Originally bearing the name Networkers, Cisco’s premiere network conference, CiscoLive, has connected, educated, and entertained attendees with a variety of backgrounds and skill sets since 1989. As the decades pushed on and technology followed suit, CiscoLive’s attendance grew; in 2019 alone, Cisco’s San Diego conference had gathered roughly 28,000 attendees—with an accompanying 74,000 mobile devices, ranging from cell phones to tablets. As a networks conference, Cisco, and tools such as InfluxData’s InfluxDB and Grafana, did not disappoint in its upholding of efficient network architecture processes to accommodate those devices, bringing in 650 network switches and over 2,300 wireless access points. Through this incorporation of a series of visualizations and network support facilities, Cisco demonstrated its prowess in top-tier network management—with the attendees as their audience.
DBTA recently held a webinar titled, “How Cisco Provides World-Class Technology Conference Experiences Using Automation, Programmability, Python, InfluxDB and Grafana,” featuring speaker Jason Davis, distinguished services engineer for DevNet at Cisco Systems, to discuss the precise approaches taken by Cisco during CiscoLive events that improve network performance, availability, resiliency, and observability through automation.
Davis ventured into critical tenants of Cisco’s network strategies which shape the success of sizable device environments. Among these is observability, which Davis highlighted as fundamental to getting the most out of your network. If you can’t observe and analyze trends ongoing within your network, how will you best leverage it? The addition of automation further necessitates observability, allowing you to be constantly up-to-date with your network’s processes and automated functions.
Metrics backed by time-series database InfluxDB, Davis offered, are the backbone to properly managed automated networks. Collecting data such as the number of wireless clients per wireless AP, signal strength, temperature, power consumption, availability, latency, onboard/offboard count, CPU/Memory/Interface/Errors on routers, switches, APs, servers, and storage—and the list goes on—offers useable insights that are then directly shared with conference attendees via uniquely individualized dashboards with Grafana.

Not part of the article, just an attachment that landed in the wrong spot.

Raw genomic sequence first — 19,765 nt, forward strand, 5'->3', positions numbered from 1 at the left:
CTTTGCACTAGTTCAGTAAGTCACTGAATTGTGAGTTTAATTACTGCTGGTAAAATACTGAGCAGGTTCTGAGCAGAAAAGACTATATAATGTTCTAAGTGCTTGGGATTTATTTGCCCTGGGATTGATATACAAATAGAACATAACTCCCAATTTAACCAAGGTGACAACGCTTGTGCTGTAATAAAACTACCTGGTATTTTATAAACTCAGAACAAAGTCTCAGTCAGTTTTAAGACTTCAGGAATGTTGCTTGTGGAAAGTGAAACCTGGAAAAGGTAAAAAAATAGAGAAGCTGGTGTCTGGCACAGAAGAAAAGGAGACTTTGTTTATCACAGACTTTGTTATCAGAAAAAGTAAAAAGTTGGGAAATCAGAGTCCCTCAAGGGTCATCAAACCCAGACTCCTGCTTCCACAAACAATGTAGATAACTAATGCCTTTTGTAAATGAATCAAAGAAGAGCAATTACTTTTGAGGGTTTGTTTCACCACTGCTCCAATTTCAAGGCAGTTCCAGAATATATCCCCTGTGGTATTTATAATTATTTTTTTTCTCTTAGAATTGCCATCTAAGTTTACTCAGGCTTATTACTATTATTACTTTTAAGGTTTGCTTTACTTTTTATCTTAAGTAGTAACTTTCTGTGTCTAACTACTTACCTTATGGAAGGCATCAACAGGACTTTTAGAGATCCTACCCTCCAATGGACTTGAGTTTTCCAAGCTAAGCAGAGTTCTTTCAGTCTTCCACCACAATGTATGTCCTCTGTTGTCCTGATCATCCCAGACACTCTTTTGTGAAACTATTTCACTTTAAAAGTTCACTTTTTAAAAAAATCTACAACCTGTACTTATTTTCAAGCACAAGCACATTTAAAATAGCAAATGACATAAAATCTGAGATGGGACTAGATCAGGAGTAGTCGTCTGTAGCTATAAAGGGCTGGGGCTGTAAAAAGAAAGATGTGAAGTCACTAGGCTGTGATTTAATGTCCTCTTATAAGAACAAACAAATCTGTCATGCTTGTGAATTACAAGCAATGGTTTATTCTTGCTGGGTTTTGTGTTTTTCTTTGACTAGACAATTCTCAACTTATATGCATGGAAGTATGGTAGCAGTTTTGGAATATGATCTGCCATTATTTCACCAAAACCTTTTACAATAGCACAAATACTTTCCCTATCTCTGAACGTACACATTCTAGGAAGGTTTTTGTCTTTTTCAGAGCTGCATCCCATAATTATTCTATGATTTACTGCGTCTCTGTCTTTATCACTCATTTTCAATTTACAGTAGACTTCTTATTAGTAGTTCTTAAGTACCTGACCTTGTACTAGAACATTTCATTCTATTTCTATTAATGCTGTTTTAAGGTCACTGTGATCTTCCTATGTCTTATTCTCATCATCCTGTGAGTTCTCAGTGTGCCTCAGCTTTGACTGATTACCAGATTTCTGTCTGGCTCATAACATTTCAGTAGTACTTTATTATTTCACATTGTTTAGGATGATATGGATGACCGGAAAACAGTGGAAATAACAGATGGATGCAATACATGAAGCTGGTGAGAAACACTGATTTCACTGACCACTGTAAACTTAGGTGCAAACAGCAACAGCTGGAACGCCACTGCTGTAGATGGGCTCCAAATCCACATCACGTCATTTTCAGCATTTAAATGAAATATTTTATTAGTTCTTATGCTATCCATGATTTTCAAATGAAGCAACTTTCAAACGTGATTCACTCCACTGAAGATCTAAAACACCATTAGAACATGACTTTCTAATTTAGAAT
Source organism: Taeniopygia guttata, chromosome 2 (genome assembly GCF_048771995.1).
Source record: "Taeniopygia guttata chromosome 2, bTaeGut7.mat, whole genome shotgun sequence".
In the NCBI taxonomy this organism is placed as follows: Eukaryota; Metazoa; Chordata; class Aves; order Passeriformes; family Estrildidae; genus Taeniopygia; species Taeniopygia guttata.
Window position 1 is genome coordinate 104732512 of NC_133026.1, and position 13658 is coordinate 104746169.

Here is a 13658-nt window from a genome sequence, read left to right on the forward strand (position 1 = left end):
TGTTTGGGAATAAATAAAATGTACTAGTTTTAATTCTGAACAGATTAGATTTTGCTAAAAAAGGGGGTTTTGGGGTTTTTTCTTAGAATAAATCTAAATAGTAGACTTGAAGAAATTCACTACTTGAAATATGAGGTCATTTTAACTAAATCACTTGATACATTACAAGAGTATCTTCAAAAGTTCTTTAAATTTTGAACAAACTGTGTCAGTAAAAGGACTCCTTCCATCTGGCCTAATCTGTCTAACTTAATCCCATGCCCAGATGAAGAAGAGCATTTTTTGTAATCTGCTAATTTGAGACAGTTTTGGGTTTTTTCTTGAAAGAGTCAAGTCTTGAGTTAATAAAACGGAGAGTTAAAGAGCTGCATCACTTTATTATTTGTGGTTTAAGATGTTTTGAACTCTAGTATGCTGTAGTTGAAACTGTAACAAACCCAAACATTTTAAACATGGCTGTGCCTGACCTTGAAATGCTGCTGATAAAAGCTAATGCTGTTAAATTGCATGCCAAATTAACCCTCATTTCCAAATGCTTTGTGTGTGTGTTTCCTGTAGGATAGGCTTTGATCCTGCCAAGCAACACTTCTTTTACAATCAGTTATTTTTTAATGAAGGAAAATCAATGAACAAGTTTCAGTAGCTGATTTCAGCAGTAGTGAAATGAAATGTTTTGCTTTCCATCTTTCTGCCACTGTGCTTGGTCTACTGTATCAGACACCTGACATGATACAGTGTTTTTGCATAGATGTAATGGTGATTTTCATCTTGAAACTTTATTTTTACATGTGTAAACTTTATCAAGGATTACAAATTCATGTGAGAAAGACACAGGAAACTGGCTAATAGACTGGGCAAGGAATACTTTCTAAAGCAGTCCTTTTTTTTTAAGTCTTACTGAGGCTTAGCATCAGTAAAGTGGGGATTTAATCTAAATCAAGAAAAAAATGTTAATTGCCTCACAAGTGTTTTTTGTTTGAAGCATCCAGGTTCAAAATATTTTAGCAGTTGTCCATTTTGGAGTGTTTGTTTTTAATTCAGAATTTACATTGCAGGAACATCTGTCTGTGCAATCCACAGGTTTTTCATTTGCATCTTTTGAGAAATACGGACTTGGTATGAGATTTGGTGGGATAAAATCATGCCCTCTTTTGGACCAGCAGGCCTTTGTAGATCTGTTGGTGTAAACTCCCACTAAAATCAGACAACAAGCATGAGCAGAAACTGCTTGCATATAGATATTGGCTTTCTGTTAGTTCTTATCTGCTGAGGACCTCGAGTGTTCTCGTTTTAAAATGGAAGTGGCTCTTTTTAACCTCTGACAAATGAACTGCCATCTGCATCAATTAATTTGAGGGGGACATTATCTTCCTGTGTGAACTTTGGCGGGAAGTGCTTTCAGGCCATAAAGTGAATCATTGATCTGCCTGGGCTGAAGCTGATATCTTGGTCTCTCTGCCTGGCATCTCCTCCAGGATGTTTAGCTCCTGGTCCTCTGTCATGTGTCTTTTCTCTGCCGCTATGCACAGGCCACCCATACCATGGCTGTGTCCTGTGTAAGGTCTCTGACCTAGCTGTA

The large device environment generated by CiscoLive requires a build-out from scratch, Davis stated, to fully demonstrate the efficacy of their network management methods. To support the needs of CiscoLive, Cisco implements a mobile containerized data center—a layered shipping container with the routers, core switches, compute, and storage necessary to run the event. Although this is a substantial effort, it is necessary to ensure that Cisco employees do not have to configure each network device, or physically adjust access points to illustrate their network management strategy. In the end, Cisco creates a modular, resilient, highly available, and highly performant network that uses layered security to provide accelerated access to whatever you require. Davis explained that network availability is similarly critical as observability, resiliency, and performance; it’s not only routers and switches that need network reliability, but 300-plus virtual machines—such as any digital signage, printers, and point-of-sale terminals.
Dashboards, underpinned by Grafana and InfluxDB, employ Cisco’s network metrics to visualize its performance for CiscoLive attendees to glean value, “warts and all.” Not only do these dashboards provide specialized views of time-series data for Cisco’s support team, it is accessible for attendees at all skill sets. Even if an attendee is not a network subject matter expert, whether they are programmers, cloud native workers, or simply interested in network tech with no prior knowledge, Cisco offers a dashboard for an extended audience that provides metrics in a way that resonates with them.
Davis further explained their strategies for network management as an accessible venture, as well as effective; with open-source tool InfluxDB, engineers like Davis spend more time on finding the instrumentation and telemetry that is meaningful to them, rather than figuring out how to store and retrieve it. You don’t have to be a classically-trained database administrator to utilize this method, said Davis—little database knowledge is required, allowing you to focus on your technological specialty. Employing open source tools is particularly beneficial, as access to continued product enhancements and flexible APIs support CiscoLive’s network infrastructure.
Successful network environments prioritize innovative technologies built to withstand substantial device landscapes, and Davis emphasized, are accessible to others. CiscoLive’s thorough network management methods are ones they share through visualizations they expose. Sharing your dashboards invites a malleable and informed network atmosphere that is not only available, but effective.
You can view an archived version of this webinar here.